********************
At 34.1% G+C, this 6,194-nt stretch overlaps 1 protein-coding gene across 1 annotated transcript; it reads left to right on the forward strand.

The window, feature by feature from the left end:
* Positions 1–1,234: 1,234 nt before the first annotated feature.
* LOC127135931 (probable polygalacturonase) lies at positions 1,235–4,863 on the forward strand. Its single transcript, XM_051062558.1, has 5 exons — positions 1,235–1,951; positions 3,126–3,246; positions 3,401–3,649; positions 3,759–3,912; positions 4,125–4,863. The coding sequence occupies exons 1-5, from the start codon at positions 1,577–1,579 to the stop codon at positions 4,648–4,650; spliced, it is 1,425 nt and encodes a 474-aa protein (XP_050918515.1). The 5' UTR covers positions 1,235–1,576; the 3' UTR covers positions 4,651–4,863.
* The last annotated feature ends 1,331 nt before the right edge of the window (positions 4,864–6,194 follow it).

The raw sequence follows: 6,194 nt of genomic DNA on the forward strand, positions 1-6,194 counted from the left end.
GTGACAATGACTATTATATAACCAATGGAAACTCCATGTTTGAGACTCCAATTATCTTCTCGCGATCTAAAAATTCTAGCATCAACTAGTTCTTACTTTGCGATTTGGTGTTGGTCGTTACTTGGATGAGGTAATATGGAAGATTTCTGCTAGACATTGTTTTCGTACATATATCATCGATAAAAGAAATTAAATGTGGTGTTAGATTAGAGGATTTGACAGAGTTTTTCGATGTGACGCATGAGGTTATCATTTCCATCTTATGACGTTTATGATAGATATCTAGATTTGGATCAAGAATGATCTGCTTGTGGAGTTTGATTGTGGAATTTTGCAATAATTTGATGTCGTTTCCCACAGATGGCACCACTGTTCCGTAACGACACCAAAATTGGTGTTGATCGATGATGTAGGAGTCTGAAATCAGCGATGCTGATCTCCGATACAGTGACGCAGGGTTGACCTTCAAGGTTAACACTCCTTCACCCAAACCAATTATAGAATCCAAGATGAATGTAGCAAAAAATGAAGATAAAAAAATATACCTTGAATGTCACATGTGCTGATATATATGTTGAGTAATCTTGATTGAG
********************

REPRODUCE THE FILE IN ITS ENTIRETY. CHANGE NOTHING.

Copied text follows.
At 34.1% G+C, this 6,194-nt stretch overlaps 1 protein-coding gene across 1 annotated transcript; it reads left to right on the forward strand.

The window, feature by feature from the left end:
* Positions 1–1,234: 1,234 nt before the first annotated feature.
* LOC127135931 (probable polygalacturonase) lies at positions 1,235–4,863 on the forward strand. Its single transcript, XM_051062558.1, has 5 exons — positions 1,235–1,951; positions 3,126–3,246; positions 3,401–3,649; positions 3,759–3,912; positions 4,125–4,863. The coding sequence occupies exons 1-5, from the start codon at positions 1,577–1,579 to the stop codon at positions 4,648–4,650; spliced, it is 1,425 nt and encodes a 474-aa protein (XP_050918515.1). The 5' UTR covers positions 1,235–1,576; the 3' UTR covers positions 4,651–4,863.
* The last annotated feature ends 1,331 nt before the right edge of the window (positions 4,864–6,194 follow it).

The raw sequence follows: 6,194 nt of genomic DNA on the forward strand, positions 1-6,194 counted from the left end.
GTGACAATGACTATTATATAACCAATGGAAACTCCATGTTTGAGACTCCAATTATCTTCTCGCGATCTAAAAATTCTAGCATCAACTAGTTCTTACTTTGCGATTTGGTGTTGGTCGTTACTTGGATGAGGTAATATGGAAGATTTCTGCTAGACATTGTTTTCGTACATATATCATCGATAAAAGAAATTAAATGTGGTGTTAGATTAGAGGATTTGACAGAGTTTTTCGATGTGACGCATGAGGTTATCATTTCCATCTTATGACGTTTATGATAGATATCTAGATTTGGATCAAGAATGATCTGCTTGTGGAGTTTGATTGTGGAATTTTGCAATAATTTGATGTCGTTTCCCACAGATGGCACCACTGTTCCGTAACGACACCAAAATTGGTGTTGATCGATGATGTAGGAGTCTGAAATCAGCGATGCTGATCTCCGATACAGTGACGCAGGGTTGACCTTCAAGGTTAACACTCCTTCACCCAAACCAATTATAGAATCCAAGATGAATGTAGCAAAAAATGAAGATAAAAAAATATACCTTGAATGTCACATGTGCTGATATATATGTTGAGTAATCTTGATTGAG